Ask Jim: New Age tranquilizers, sharks, and thin places


In this post, I answer three questions a musician might be asked;  and explain how God mysteriously rescued a man on a life-raft, surrounded by sharks.

How would listeners describe your music?

Solo pianists like Liz Story, George Winston, Lyle Mays, or Keith Jarrett have shaped my approach to solo piano.  So listeners who enjoy those artists might resonate with my albums. 

Listeners graciously use words like "reflective," "contemplative," or "peaceful;" yet I'm never consciously setting out to create those results:  I'm just trying to craft a song -  like a sculptor chipping away the excess marble to reveal the statue waiting underneath.  

I try to create solo piano pieces that resonate emotionally in a way that doesn't leave listeners feeling like they've just been hit with a "New Age" tranquilizer gun.   In other words, my hope is that the music is accessible without being trite, reflective without repetitive droning, and emotive without being drippy or overly sentimental. Music isn't a sedative or numbing agent, it's nutrition.  

Jim's newest CD,  Only Two Things .

Jim's newest CD, Only Two Things.

Describe your sound and approach to music.

I like to compose in a way that allows the resonance, harmonics and dynamics of a great piano to shimmer.  The space between the notes allows the music to breathe and resonate. 

I'll also often leave room in a composition for some kind of improvised element, even within a determined song structure. Otherwise, the song becomes too predictable and rigid for me.  However, the improvised elements can't stray so far that the composition loses focus, either. 

Composers are often asked, "Do you come up with an idea first, then develop it; or do ideas surface spontaneously and fluidly?"  For me, it's both.  Some songs, for example, "Bozeman Waltz" on my newest CD, had a more specific structure that I developed and refined.  I knew I wanted a 3/4 time feel and even tempo. Yet, other pieces, like the title track, "Only Two Things," arose spontaneously as I was improvising at the piano, and the piece unfolded in a more fluid and unplanned fashion.


What do you think is the most important thing you are contributing musically?

I want my solo piano music to create what the ancients called, "Thin Places" - hallowed locations where it is said that Heaven and Earth converge.  These intersections or spots were usually located in wild, lonely places in nature where the veil between Heaven and Earth was said to be so "thin" that the two worlds merged and intersected, one flowing into the other.  Music can reveal "thin places."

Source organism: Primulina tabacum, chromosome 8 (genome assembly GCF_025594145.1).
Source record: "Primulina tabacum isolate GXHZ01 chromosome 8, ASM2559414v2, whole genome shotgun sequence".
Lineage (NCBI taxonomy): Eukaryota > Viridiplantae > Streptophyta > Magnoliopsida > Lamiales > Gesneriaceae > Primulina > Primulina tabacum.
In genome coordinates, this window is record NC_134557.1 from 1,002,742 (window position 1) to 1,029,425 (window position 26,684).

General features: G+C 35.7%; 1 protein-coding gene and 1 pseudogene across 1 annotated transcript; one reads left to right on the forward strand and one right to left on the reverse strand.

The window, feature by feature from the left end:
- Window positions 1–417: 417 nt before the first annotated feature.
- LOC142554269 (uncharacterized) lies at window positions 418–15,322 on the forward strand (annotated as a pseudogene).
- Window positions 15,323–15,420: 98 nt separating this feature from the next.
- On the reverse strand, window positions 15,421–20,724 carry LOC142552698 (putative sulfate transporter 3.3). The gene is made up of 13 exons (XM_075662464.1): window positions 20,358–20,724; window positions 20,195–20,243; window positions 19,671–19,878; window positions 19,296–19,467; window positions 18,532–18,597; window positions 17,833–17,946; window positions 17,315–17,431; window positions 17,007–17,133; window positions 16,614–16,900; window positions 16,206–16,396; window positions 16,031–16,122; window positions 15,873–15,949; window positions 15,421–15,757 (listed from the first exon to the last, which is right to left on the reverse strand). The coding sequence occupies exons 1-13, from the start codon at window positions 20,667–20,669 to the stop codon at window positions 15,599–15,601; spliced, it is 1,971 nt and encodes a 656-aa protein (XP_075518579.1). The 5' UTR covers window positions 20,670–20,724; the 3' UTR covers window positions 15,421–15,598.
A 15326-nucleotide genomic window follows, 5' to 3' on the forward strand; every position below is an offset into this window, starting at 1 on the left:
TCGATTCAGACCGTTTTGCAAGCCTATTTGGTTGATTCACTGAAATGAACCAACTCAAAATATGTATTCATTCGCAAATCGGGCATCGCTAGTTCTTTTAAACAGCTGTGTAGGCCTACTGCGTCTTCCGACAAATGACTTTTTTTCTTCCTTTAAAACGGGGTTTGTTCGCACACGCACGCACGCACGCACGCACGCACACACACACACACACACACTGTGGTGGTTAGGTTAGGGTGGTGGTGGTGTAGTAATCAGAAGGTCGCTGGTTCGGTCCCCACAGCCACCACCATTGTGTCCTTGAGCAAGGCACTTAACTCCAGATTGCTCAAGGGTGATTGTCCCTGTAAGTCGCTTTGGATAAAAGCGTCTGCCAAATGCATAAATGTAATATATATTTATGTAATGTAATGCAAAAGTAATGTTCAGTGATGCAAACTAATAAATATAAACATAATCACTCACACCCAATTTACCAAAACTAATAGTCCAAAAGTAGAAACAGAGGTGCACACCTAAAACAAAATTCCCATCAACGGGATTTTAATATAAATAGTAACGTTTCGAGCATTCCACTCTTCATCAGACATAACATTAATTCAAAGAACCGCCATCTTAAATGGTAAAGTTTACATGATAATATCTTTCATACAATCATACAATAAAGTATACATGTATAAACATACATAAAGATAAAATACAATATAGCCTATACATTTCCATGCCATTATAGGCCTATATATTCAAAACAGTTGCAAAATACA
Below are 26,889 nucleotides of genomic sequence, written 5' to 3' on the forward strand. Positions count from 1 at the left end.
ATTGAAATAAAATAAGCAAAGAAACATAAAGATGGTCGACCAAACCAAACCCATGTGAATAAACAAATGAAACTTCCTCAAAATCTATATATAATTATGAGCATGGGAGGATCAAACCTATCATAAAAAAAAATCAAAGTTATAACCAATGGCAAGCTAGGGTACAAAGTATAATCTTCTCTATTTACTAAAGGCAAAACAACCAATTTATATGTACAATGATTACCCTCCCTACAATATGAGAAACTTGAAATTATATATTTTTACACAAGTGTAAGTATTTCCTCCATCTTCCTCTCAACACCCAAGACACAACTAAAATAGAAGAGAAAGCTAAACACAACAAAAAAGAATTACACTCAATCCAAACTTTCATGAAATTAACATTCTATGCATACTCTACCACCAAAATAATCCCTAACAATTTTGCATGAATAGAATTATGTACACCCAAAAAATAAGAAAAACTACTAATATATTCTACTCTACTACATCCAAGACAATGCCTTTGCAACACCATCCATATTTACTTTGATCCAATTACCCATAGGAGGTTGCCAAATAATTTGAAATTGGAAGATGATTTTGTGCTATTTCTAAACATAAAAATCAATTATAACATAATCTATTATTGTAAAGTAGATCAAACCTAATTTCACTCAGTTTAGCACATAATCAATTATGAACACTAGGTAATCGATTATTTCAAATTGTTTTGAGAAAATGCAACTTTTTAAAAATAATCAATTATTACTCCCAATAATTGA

One of the tracks on my newest CD is even called, "Thin Places."  My hope is that the songs can be a vehicle for creating, or unmasking, "thin places;"  so that the intersection of Heaven and Earth can occur anywhere:  At your office desk, in your favorite reading chair, or on a lonely highway.

The visitation
I remember reading Laura Hillenbrand's, Unbroken, a brutal account about Louie Zamperini, the WWII airman whose plane crashed in the vast Pacific thousands of miles from the nearest land.  Sharks were raking their backs along the bottom of his small life raft; and his starving body was literally eating itself to death in an effort to survive. 

On day 40 adrift at sea, Louie suddenly sat up.  He had heard something.  And saw something: Above him in the clouds were 21 figures...singing to him.  The two other men in the boat heard and saw nothing.  This was not a hallucination:  Louie felt absolutely alert and lucid.  As Louie continued to listen, he noticed he was drawn in by the song's melody and found that he had memorized it as he listened. 

This unearthly event had created a "thin place" for Louie.  I find it intriguing that when he needed comfort, God did not speak to Louie, He sang to him.  He did not address the suffering man with mere words of assurance, as in,  "Louie, I am with you.  You'll be o.k."  Rather, among all the means available to Him, God sent in an A-list vocal team, with a melody Louie could sing to himself for comfort when the agony of loneliness would once again sweep over his bow.  Through music and melody - not mere words alone- a "thin place" on the empty Pacific broke open for Louie, anchoring his hope as a tether for his soul.

Posted on June 3, 2014 .